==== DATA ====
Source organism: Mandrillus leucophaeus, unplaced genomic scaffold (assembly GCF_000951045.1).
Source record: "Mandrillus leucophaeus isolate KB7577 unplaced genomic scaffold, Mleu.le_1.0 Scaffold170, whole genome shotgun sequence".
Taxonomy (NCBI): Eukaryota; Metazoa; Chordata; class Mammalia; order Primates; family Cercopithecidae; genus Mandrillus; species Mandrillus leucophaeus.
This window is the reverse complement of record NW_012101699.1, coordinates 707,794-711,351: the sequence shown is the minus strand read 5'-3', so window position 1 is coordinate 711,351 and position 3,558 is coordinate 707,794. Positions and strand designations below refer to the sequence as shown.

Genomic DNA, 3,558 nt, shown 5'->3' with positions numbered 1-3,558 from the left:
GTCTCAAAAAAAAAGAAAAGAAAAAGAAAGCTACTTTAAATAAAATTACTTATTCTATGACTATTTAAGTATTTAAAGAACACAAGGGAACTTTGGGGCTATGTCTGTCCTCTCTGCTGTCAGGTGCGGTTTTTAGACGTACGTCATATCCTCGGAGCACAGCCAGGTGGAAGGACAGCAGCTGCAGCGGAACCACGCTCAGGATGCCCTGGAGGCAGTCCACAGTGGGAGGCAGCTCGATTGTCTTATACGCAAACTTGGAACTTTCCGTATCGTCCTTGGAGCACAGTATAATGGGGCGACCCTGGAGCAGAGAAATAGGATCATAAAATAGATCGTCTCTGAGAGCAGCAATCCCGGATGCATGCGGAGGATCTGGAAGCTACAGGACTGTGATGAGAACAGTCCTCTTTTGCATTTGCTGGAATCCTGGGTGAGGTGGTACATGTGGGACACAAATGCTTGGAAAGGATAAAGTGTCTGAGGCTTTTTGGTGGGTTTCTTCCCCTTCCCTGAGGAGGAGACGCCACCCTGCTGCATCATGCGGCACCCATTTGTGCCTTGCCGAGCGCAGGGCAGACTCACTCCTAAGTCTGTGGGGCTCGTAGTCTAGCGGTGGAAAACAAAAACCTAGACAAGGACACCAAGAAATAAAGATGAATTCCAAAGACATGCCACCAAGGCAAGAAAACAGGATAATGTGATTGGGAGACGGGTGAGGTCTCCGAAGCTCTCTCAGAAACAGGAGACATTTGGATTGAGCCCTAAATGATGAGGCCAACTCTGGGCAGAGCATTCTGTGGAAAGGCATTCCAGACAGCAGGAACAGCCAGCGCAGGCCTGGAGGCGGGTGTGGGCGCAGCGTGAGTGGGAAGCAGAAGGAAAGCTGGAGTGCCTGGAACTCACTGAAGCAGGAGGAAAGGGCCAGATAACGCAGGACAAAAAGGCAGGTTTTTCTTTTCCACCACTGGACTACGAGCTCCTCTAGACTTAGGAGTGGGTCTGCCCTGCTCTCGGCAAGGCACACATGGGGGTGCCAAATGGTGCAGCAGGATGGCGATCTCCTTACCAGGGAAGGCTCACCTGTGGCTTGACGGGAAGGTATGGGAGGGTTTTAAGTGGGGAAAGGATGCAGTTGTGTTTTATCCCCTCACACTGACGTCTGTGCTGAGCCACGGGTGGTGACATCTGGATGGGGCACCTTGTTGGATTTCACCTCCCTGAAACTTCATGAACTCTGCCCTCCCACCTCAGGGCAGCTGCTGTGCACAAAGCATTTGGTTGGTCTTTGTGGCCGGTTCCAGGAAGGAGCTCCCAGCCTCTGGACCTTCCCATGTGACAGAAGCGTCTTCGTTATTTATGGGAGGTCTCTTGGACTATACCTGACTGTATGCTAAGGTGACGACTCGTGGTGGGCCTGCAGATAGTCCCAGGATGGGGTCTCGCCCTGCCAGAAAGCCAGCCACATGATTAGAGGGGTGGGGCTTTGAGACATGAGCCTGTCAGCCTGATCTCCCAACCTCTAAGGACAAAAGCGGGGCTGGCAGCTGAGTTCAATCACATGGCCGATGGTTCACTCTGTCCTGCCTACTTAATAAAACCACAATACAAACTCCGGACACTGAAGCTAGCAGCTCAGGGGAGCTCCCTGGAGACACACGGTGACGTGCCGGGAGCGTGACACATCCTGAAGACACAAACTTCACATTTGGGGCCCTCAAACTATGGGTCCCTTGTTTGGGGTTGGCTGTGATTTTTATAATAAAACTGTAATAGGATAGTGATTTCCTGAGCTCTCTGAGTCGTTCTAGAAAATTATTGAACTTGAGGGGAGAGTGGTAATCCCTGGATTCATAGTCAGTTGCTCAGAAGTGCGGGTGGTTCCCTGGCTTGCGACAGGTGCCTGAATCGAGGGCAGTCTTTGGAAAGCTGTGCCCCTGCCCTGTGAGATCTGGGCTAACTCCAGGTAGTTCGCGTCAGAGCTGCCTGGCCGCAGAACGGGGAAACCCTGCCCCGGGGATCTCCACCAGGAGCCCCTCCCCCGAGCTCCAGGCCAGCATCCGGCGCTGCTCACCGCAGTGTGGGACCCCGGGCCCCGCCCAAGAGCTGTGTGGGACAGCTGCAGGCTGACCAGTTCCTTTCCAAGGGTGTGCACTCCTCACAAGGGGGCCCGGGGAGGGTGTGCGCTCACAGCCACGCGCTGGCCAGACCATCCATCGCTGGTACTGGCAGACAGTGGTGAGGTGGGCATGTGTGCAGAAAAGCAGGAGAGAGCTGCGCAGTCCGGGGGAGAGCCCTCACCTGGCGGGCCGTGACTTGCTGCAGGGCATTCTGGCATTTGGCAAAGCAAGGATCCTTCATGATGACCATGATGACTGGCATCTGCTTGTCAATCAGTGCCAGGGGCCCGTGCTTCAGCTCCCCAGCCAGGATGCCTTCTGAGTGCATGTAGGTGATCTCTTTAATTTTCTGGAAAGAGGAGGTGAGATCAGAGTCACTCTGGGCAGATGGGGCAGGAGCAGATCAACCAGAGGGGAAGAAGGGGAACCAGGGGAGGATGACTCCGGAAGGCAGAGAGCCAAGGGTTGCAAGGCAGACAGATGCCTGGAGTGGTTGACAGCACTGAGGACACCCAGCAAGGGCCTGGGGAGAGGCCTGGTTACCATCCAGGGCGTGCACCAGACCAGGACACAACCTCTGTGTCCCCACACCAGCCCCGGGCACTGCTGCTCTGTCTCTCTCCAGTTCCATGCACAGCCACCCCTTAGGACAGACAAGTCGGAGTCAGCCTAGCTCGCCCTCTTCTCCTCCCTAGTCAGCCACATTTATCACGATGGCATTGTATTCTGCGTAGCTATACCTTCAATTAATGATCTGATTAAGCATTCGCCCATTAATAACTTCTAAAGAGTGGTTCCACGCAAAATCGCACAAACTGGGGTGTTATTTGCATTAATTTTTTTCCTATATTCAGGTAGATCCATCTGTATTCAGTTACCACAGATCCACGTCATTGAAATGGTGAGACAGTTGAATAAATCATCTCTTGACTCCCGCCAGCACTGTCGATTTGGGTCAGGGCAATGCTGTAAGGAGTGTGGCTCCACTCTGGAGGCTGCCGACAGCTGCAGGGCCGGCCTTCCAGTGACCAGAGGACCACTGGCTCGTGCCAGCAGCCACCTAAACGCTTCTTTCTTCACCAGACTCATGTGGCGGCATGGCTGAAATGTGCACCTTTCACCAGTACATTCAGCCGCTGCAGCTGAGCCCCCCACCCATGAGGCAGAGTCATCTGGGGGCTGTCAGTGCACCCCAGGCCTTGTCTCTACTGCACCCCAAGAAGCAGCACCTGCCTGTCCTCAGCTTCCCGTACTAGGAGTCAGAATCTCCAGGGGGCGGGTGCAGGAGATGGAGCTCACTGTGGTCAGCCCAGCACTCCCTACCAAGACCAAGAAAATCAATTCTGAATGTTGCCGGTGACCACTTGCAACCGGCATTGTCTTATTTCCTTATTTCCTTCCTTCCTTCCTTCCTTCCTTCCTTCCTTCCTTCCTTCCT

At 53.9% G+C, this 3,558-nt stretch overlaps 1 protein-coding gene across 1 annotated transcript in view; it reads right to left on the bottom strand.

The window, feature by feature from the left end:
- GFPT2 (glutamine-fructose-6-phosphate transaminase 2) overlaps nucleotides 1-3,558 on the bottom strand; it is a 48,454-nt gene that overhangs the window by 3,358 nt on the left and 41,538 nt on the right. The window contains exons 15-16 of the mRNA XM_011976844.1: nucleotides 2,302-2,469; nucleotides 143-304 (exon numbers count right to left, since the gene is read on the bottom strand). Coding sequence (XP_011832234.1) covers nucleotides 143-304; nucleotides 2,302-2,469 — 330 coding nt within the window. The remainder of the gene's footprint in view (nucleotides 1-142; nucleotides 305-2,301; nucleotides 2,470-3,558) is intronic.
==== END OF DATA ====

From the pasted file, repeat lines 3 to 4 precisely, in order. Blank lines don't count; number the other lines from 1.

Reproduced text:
Taxonomy (NCBI): Eukaryota; Metazoa; Chordata; class Mammalia; order Primates; family Cercopithecidae; genus Mandrillus; species Mandrillus leucophaeus.
This window is the reverse complement of record NW_012101699.1, coordinates 707,794-711,351: the sequence shown is the minus strand read 5'-3', so window position 1 is coordinate 711,351 and position 3,558 is coordinate 707,794. Positions and strand designations below refer to the sequence as shown.